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dc.contributor.authorFrancis, Mark
dc.contributor.authorThomas, Andrew
dc.contributor.authorFisher, Ron
dc.date.accessioned2021-02-02T15:26:17Z
dc.date.available2021-02-02T15:26:17Z
dc.date.issued2021-09-29
dc.identifier.citationFrancis, M., Thomas, A. and Fisher, R. (2021), "Systematic analysis of the methodological structure of the lean literature", International Journal of Quality and Service Sciences, Vol. ahead-of-print No. ahead-of-print. https://doi.org/10.1108/IJQSS-03-2020-0050
dc.identifier.issn1756-669X
dc.identifier.urihttp://hdl.handle.net/10369/11279
dc.descriptionArticle published in International Journal of Quality and Services Science available at https://doi.org/10.1108/IJQSS-03-2020-0050en_US
dc.description.abstractThe purpose of this paper is to analyse and evaluate the methodological structure of the Lean literature so that its characteristics and influence among academics and practitioners might be better understood. We define ‘methodological structure’ to be comprised of six categorical components: publication category, degree of methodological disclosure, research strategies, data collection instruments, type of data collected & analysed, and type of research informants. This study is a systematic bibliometric analysis of the Lean literature. It has a two-stage research design. The first stage involves the identification of the top fifty most highly cited publications on ‘Lean’, with the resultant reference details being entered into a Focal Population Set (FPS) spreadsheet. The second stage involves coding and adding the six component fields of the methodological structure for each of the FPS entries. Both citation analysis and publication counting are then used to analyse patterns in these six components of methodological structure. The top fifty publications in the FPS represent over 52,700 citations. All are either journal papers or books, but books are the most influential. Based upon this FPS sample, the Lean literature is found to be both largely atheoretical in nature and also methodologically weak. Over half of the FPS publications are Viewpoint-type publications and 46% have no methodological disclosure. The Lean literature is predominantly qualitative in nature. Where disclosed, the most common research strategy is the case study and the most common data collection instrument is the interview. High and mid-level managers are the most frequently encountered research informants, whilst shop floor workers are infrequently utilised. This paper starts with the most extensive known systematic review of systematic reviews of the Lean literature; the result of which is the characterisation of a number of gaps in this body of knowledge. One of these gaps is the lack of any previous citation analysis (CA). The paper then proceeds to address this gap by providing the first CA within the Lean literature. This is also the most comprehensive known CA within the field of Operations and Supply Chain Management more generally. As a consequence of this analysis, previously unknown patterns and insights into the methodological structure of the Lean literature are revealed.en_US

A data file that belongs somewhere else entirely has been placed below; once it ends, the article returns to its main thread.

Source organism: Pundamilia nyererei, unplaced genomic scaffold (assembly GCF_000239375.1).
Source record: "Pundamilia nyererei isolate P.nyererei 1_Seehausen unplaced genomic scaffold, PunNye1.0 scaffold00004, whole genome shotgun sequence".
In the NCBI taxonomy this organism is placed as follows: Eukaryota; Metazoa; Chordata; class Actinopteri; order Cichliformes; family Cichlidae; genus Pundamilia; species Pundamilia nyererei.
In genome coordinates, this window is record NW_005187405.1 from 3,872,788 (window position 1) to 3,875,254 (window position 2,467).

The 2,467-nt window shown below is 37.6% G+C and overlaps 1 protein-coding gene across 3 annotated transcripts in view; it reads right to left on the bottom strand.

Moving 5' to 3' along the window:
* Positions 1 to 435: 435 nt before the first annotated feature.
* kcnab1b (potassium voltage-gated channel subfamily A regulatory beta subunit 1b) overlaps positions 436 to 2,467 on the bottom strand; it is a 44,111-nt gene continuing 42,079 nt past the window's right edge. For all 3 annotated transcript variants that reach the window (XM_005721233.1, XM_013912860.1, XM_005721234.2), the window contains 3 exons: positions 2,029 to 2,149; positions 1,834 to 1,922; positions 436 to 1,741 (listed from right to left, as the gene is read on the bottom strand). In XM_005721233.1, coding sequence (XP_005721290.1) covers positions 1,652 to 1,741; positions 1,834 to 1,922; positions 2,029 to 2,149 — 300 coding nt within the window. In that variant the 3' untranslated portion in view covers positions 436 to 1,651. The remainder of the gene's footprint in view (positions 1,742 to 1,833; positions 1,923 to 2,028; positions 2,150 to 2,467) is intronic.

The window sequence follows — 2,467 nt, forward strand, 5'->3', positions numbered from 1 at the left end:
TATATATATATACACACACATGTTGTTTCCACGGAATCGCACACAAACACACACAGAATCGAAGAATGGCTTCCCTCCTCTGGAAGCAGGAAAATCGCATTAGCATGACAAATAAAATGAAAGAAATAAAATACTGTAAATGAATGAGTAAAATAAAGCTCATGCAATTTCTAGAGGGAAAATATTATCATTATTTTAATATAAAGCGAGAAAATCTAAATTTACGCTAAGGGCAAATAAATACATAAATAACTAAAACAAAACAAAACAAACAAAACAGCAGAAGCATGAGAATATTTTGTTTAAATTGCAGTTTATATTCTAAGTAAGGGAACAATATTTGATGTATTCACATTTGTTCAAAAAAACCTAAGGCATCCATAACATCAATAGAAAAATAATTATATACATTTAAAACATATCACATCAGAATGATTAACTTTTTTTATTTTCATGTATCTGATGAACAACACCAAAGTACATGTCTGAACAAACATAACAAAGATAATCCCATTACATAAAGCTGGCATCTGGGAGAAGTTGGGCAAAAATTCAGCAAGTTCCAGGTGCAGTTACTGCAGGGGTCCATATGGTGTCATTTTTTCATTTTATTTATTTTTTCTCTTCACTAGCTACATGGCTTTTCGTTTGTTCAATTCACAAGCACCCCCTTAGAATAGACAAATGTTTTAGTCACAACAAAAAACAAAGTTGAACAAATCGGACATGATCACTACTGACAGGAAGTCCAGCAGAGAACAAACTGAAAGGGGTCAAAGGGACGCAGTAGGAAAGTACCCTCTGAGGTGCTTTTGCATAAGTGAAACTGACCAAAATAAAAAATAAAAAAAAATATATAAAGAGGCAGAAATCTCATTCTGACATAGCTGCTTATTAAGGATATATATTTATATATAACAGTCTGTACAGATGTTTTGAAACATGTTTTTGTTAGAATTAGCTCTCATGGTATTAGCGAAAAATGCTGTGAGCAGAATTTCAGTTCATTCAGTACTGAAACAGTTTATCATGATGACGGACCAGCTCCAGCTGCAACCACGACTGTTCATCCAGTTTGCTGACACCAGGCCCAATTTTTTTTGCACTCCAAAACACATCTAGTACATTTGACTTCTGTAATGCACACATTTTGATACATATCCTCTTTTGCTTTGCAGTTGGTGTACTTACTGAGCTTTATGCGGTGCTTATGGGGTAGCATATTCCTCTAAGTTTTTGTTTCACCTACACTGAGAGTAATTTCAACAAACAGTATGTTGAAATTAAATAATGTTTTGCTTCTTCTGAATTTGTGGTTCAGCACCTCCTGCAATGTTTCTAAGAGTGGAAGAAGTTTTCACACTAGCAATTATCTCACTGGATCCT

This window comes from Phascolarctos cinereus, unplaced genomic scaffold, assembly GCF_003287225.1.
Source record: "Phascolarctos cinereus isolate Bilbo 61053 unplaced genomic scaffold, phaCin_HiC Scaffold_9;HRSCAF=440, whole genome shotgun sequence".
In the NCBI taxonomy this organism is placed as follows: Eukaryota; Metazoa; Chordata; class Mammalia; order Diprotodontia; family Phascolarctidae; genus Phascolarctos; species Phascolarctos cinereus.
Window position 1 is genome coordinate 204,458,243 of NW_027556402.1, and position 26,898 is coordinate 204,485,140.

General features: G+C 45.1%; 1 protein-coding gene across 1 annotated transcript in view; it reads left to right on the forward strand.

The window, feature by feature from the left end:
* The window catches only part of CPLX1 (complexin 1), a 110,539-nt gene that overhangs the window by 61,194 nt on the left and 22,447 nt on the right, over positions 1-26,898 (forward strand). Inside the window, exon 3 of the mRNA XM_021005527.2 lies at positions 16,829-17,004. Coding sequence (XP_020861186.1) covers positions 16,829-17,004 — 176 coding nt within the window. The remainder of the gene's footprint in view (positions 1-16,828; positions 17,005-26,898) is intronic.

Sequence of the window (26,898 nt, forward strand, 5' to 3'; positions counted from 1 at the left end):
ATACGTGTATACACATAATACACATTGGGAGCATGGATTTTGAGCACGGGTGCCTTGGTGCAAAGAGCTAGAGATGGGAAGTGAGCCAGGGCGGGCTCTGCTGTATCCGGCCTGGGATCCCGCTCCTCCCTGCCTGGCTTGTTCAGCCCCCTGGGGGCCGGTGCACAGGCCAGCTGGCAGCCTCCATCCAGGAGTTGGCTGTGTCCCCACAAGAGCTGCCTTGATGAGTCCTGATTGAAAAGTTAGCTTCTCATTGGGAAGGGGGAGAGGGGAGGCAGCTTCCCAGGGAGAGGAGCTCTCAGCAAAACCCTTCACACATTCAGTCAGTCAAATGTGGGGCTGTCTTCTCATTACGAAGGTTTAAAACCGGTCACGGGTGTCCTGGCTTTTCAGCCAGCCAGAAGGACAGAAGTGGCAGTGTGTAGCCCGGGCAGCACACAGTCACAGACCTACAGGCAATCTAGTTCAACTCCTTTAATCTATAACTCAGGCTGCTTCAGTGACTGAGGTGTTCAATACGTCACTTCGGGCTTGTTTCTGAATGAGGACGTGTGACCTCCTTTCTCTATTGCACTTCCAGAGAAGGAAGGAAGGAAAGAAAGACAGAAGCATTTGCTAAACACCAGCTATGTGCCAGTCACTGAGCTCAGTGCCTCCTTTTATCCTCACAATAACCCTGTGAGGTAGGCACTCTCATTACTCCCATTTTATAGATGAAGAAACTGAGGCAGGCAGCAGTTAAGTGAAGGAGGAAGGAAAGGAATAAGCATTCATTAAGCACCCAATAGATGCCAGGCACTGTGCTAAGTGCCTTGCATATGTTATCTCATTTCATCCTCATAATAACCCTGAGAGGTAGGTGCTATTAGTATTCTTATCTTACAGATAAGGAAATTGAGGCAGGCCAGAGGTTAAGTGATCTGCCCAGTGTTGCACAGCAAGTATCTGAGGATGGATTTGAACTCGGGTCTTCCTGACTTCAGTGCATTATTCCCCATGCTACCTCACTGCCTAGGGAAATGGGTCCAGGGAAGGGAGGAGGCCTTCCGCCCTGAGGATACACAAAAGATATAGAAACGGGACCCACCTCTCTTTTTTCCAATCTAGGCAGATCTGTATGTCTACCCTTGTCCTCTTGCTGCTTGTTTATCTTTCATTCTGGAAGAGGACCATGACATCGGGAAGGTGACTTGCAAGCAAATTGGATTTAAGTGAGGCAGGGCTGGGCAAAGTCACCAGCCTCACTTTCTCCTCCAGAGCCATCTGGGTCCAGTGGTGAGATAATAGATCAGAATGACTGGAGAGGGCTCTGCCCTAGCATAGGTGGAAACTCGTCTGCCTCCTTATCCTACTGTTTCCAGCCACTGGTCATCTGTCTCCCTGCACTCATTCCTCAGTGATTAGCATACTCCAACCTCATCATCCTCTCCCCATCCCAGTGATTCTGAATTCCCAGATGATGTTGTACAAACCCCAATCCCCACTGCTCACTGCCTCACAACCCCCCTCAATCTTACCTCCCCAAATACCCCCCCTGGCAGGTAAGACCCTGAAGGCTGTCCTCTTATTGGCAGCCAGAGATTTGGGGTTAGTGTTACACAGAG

dc.language.isoenen_US
dc.publisherEmerald Publishingen_US
dc.relation.ispartofseriesInternational Journal of Quality and Services Science;
dc.subjectLean literature, Bibliometric analysis, Citation analysis, Publication countingen_US
dc.titleSystematic analysis of the methodological structure of the lean literatureen_US
dc.typeArticleen_US
dc.identifier.doihttps://doi.org/10.1108/IJQSS-03-2020-0050
dcterms.dateAccepted2021-01-12
rioxxterms.funderCardiff Metropolitan Universityen_US
rioxxterms.identifier.projectCardiff Metropolian (Internal)en_US
rioxxterms.versionAMen_US
rioxxterms.licenseref.urihttps://creativecommons.org/licenses/by-nc/4.0/en_US
rioxxterms.funder.project37baf166-7129-4cd4-b6a1-507454d1372een_US


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